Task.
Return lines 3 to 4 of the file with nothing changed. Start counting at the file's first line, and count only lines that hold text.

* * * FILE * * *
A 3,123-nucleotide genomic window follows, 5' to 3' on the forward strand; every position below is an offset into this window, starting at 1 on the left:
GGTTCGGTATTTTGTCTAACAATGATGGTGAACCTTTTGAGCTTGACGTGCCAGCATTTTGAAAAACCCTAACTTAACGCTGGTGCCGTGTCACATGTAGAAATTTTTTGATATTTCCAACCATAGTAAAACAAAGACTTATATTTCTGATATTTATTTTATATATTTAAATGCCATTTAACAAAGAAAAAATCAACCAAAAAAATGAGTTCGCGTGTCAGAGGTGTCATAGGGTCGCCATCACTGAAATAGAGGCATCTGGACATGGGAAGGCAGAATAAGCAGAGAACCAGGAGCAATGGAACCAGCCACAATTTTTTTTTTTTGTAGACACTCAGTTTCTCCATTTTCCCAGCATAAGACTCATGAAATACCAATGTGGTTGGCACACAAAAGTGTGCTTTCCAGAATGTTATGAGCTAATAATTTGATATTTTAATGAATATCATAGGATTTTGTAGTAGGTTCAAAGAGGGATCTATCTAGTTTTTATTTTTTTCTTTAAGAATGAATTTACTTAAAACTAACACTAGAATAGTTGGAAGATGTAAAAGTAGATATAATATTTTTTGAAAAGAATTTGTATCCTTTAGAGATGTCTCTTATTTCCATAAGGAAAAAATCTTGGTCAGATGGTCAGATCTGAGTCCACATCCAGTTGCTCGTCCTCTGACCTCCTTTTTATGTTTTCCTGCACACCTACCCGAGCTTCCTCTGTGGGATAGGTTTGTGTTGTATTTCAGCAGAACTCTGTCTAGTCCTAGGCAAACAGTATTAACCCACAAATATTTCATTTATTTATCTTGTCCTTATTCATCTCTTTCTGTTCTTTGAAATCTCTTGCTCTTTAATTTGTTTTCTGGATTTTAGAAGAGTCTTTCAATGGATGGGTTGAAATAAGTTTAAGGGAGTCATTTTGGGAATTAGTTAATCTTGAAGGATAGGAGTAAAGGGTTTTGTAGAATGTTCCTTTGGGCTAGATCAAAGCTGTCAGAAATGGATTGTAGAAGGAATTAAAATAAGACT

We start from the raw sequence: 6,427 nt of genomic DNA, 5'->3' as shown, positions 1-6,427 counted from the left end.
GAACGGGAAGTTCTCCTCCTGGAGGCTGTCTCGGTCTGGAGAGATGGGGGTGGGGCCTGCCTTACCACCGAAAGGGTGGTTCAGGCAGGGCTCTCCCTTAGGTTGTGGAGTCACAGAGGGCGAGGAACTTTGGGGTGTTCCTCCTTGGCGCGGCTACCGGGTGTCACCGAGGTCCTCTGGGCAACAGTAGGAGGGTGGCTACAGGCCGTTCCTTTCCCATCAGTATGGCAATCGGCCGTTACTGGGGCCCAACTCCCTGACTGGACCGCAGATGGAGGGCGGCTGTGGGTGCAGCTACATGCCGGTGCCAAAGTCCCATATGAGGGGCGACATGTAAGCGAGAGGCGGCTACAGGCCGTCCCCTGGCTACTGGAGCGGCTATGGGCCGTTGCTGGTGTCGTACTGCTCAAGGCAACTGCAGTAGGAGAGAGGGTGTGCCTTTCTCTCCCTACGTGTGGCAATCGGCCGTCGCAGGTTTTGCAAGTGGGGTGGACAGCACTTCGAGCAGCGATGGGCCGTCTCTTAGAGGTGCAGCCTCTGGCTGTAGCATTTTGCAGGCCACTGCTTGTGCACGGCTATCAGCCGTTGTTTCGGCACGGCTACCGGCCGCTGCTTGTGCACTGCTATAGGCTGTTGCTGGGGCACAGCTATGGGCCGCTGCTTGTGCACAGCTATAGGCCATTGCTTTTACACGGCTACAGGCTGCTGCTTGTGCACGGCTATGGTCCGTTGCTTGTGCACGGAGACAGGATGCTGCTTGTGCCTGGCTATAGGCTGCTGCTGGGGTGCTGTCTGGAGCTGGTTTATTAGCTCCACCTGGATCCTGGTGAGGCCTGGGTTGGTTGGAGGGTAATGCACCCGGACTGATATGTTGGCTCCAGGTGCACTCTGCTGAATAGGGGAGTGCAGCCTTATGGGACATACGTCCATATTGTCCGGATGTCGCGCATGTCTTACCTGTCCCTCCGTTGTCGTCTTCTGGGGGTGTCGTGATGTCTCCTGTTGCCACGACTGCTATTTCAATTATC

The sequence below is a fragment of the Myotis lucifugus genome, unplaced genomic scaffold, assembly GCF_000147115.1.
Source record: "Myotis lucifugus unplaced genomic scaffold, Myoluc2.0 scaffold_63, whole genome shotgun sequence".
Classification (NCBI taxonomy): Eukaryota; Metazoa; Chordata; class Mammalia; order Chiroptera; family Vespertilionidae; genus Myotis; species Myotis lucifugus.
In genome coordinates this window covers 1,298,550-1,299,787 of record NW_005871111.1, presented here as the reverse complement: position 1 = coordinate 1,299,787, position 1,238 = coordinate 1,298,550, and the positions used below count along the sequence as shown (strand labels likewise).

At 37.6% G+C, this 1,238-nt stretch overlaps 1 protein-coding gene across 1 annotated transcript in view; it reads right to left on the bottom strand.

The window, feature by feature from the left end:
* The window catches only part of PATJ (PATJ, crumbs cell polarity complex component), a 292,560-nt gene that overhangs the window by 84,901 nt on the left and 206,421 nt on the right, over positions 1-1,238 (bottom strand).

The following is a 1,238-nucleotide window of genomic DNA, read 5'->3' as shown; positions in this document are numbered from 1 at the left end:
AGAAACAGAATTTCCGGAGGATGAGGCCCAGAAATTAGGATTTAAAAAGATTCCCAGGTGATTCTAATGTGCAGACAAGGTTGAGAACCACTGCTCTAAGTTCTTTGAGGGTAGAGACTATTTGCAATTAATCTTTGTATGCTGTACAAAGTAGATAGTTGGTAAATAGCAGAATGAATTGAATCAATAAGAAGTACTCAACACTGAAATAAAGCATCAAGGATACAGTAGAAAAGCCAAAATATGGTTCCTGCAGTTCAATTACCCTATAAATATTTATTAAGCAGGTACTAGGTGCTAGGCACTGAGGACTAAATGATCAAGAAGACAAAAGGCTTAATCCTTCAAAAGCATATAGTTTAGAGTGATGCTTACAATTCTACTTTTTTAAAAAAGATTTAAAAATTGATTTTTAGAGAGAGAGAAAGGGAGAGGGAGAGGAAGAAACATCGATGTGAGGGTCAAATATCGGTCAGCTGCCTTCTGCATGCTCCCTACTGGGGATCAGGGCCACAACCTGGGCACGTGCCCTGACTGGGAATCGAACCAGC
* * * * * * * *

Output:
We start from the raw sequence: 6,427 nt of genomic DNA, 5'->3' as shown, positions 1-6,427 counted from the left end.
GAACGGGAAGTTCTCCTCCTGGAGGCTGTCTCGGTCTGGAGAGATGGGGGTGGGGCCTGCCTTACCACCGAAAGGGTGGTTCAGGCAGGGCTCTCCCTTAGGTTGTGGAGTCACAGAGGGCGAGGAACTTTGGGGTGTTCCTCCTTGGCGCGGCTACCGGGTGTCACCGAGGTCCTCTGGGCAACAGTAGGAGGGTGGCTACAGGCCGTTCCTTTCCCATCAGTATGGCAATCGGCCGTTACTGGGGCCCAACTCCCTGACTGGACCGCAGATGGAGGGCGGCTGTGGGTGCAGCTACATGCCGGTGCCAAAGTCCCATATGAGGGGCGACATGTAAGCGAGAGGCGGCTACAGGCCGTCCCCTGGCTACTGGAGCGGCTATGGGCCGTTGCTGGTGTCGTACTGCTCAAGGCAACTGCAGTAGGAGAGAGGGTGTGCCTTTCTCTCCCTACGTGTGGCAATCGGCCGTCGCAGGTTTTGCAAGTGGGGTGGACAGCACTTCGAGCAGCGATGGGCCGTCTCTTAGAGGTGCAGCCTCTGGCTGTAGCATTTTGCAGGCCACTGCTTGTGCACGGCTATCAGCCGTTGTTTCGGCACGGCTACCGGCCGCTGCTTGTGCACTGCTATAGGCTGTTGCTGGGGCACAGCTATGGGCCGCTGCTTGTGCACAGCTATAGGCCATTGCTTTTACACGGCTACAGGCTGCTGCTTGTGCACGGCTATGGTCCGTTGCTTGTGCACGGAGACAGGATGCTGCTTGTGCCTGGCTATAGGCTGCTGCTGGGGTGCTGTCTGGAGCTGGTTTATTAGCTCCACCTGGATCCTGGTGAGGCCTGGGTTGGTTGGAGGGTAATGCACCCGGACTGATATGTTGGCTCCAGGTGCACTCTGCTGAATAGGGGAGTGCAGCCTTATGGGACATACGTCCATATTGTCCGGATGTCGCGCATGTCTTACCTGTCCCTCCGTTGTCGTCTTCTGGGGGTGTCGTGATGTCTCCTGTTGCCACGACTGCTATTTCAATTATC